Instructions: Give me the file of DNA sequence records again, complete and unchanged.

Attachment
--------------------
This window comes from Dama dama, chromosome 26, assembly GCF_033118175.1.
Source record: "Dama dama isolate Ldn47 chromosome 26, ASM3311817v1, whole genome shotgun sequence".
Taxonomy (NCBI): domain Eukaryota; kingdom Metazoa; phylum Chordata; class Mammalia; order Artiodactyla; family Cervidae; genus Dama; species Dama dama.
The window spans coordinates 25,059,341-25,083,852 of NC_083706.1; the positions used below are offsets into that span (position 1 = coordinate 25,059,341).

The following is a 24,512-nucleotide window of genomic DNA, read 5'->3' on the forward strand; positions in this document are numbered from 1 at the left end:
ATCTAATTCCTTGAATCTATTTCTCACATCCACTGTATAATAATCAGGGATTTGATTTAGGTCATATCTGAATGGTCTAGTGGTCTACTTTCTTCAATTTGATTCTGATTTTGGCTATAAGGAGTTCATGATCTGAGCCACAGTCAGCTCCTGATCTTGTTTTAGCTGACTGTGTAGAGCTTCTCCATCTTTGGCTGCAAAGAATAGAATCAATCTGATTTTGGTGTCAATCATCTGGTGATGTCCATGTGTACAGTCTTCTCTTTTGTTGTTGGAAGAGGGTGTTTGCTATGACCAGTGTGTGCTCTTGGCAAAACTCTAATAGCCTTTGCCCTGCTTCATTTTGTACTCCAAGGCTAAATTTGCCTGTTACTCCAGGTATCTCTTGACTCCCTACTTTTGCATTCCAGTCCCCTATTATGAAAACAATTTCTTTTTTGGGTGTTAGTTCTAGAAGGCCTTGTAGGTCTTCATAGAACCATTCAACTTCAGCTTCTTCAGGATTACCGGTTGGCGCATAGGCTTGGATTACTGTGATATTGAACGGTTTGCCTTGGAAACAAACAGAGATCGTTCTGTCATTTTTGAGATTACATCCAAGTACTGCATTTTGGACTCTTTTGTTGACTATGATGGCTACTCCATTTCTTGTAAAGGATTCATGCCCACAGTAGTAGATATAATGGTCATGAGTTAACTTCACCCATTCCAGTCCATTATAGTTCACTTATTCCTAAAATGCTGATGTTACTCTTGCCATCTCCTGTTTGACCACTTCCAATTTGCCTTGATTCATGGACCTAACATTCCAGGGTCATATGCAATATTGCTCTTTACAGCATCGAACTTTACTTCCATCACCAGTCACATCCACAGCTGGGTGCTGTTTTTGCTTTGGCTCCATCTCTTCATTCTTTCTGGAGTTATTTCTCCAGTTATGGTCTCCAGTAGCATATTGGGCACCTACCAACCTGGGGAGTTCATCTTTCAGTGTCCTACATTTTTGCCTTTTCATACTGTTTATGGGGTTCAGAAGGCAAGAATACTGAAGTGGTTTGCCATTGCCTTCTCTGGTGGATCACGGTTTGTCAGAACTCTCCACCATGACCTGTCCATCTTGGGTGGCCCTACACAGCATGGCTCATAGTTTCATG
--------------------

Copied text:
This window comes from Dama dama, chromosome 26, assembly GCF_033118175.1.
Source record: "Dama dama isolate Ldn47 chromosome 26, ASM3311817v1, whole genome shotgun sequence".
Taxonomy (NCBI): domain Eukaryota; kingdom Metazoa; phylum Chordata; class Mammalia; order Artiodactyla; family Cervidae; genus Dama; species Dama dama.
The window spans coordinates 25,059,341-25,083,852 of NC_083706.1; the positions used below are offsets into that span (position 1 = coordinate 25,059,341).

The following is a 24,512-nucleotide window of genomic DNA, read 5'->3' on the forward strand; positions in this document are numbered from 1 at the left end:
ATCTAATTCCTTGAATCTATTTCTCACATCCACTGTATAATAATCAGGGATTTGATTTAGGTCATATCTGAATGGTCTAGTGGTCTACTTTCTTCAATTTGATTCTGATTTTGGCTATAAGGAGTTCATGATCTGAGCCACAGTCAGCTCCTGATCTTGTTTTAGCTGACTGTGTAGAGCTTCTCCATCTTTGGCTGCAAAGAATAGAATCAATCTGATTTTGGTGTCAATCATCTGGTGATGTCCATGTGTACAGTCTTCTCTTTTGTTGTTGGAAGAGGGTGTTTGCTATGACCAGTGTGTGCTCTTGGCAAAACTCTAATAGCCTTTGCCCTGCTTCATTTTGTACTCCAAGGCTAAATTTGCCTGTTACTCCAGGTATCTCTTGACTCCCTACTTTTGCATTCCAGTCCCCTATTATGAAAACAATTTCTTTTTTGGGTGTTAGTTCTAGAAGGCCTTGTAGGTCTTCATAGAACCATTCAACTTCAGCTTCTTCAGGATTACCGGTTGGCGCATAGGCTTGGATTACTGTGATATTGAACGGTTTGCCTTGGAAACAAACAGAGATCGTTCTGTCATTTTTGAGATTACATCCAAGTACTGCATTTTGGACTCTTTTGTTGACTATGATGGCTACTCCATTTCTTGTAAAGGATTCATGCCCACAGTAGTAGATATAATGGTCATGAGTTAACTTCACCCATTCCAGTCCATTATAGTTCACTTATTCCTAAAATGCTGATGTTACTCTTGCCATCTCCTGTTTGACCACTTCCAATTTGCCTTGATTCATGGACCTAACATTCCAGGGTCATATGCAATATTGCTCTTTACAGCATCGAACTTTACTTCCATCACCAGTCACATCCACAGCTGGGTGCTGTTTTTGCTTTGGCTCCATCTCTTCATTCTTTCTGGAGTTATTTCTCCAGTTATGGTCTCCAGTAGCATATTGGGCACCTACCAACCTGGGGAGTTCATCTTTCAGTGTCCTACATTTTTGCCTTTTCATACTGTTTATGGGGTTCAGAAGGCAAGAATACTGAAGTGGTTTGCCATTGCCTTCTCTGGTGGATCACGGTTTGTCAGAACTCTCCACCATGACCTGTCCATCTTGGGTGGCCCTACACAGCATGGCTCATAGTTTCATG